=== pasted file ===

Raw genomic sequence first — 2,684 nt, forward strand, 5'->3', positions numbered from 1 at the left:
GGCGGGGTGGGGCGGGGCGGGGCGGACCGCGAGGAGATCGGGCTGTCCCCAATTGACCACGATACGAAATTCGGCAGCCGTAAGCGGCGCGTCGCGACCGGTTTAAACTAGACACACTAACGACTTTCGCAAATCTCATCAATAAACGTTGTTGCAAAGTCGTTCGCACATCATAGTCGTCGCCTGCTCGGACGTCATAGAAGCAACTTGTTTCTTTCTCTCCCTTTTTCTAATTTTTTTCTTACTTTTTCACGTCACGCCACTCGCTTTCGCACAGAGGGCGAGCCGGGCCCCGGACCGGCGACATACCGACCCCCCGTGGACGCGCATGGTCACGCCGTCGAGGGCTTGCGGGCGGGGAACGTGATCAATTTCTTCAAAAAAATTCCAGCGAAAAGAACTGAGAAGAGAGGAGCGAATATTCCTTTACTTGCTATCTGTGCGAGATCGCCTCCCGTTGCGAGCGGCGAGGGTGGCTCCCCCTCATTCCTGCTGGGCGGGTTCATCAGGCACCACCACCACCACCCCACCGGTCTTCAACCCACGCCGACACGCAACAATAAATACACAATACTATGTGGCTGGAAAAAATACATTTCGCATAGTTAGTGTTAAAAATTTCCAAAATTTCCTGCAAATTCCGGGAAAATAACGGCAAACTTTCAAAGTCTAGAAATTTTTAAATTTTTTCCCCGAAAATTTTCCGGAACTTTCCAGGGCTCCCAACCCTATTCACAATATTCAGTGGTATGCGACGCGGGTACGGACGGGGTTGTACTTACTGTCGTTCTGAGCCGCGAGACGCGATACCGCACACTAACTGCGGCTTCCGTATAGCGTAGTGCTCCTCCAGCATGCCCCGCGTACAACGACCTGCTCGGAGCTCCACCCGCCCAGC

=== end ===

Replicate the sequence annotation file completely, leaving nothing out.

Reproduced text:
Raw genomic sequence first — 2,684 nt, forward strand, 5'->3', positions numbered from 1 at the left:
GGCGGGGTGGGGCGGGGCGGGGCGGACCGCGAGGAGATCGGGCTGTCCCCAATTGACCACGATACGAAATTCGGCAGCCGTAAGCGGCGCGTCGCGACCGGTTTAAACTAGACACACTAACGACTTTCGCAAATCTCATCAATAAACGTTGTTGCAAAGTCGTTCGCACATCATAGTCGTCGCCTGCTCGGACGTCATAGAAGCAACTTGTTTCTTTCTCTCCCTTTTTCTAATTTTTTTCTTACTTTTTCACGTCACGCCACTCGCTTTCGCACAGAGGGCGAGCCGGGCCCCGGACCGGCGACATACCGACCCCCCGTGGACGCGCATGGTCACGCCGTCGAGGGCTTGCGGGCGGGGAACGTGATCAATTTCTTCAAAAAAATTCCAGCGAAAAGAACTGAGAAGAGAGGAGCGAATATTCCTTTACTTGCTATCTGTGCGAGATCGCCTCCCGTTGCGAGCGGCGAGGGTGGCTCCCCCTCATTCCTGCTGGGCGGGTTCATCAGGCACCACCACCACCACCCCACCGGTCTTCAACCCACGCCGACACGCAACAATAAATACACAATACTATGTGGCTGGAAAAAATACATTTCGCATAGTTAGTGTTAAAAATTTCCAAAATTTCCTGCAAATTCCGGGAAAATAACGGCAAACTTTCAAAGTCTAGAAATTTTTAAATTTTTTCCCCGAAAATTTTCCGGAACTTTCCAGGGCTCCCAACCCTATTCACAATATTCAGTGGTATGCGACGCGGGTACGGACGGGGTTGTACTTACTGTCGTTCTGAGCCGCGAGACGCGATACCGCACACTAACTGCGGCTTCCGTATAGCGTAGTGCTCCTCCAGCATGCCCCGCGTACAACGACCTGCTCGGAGCTCCACCCGCCCAGC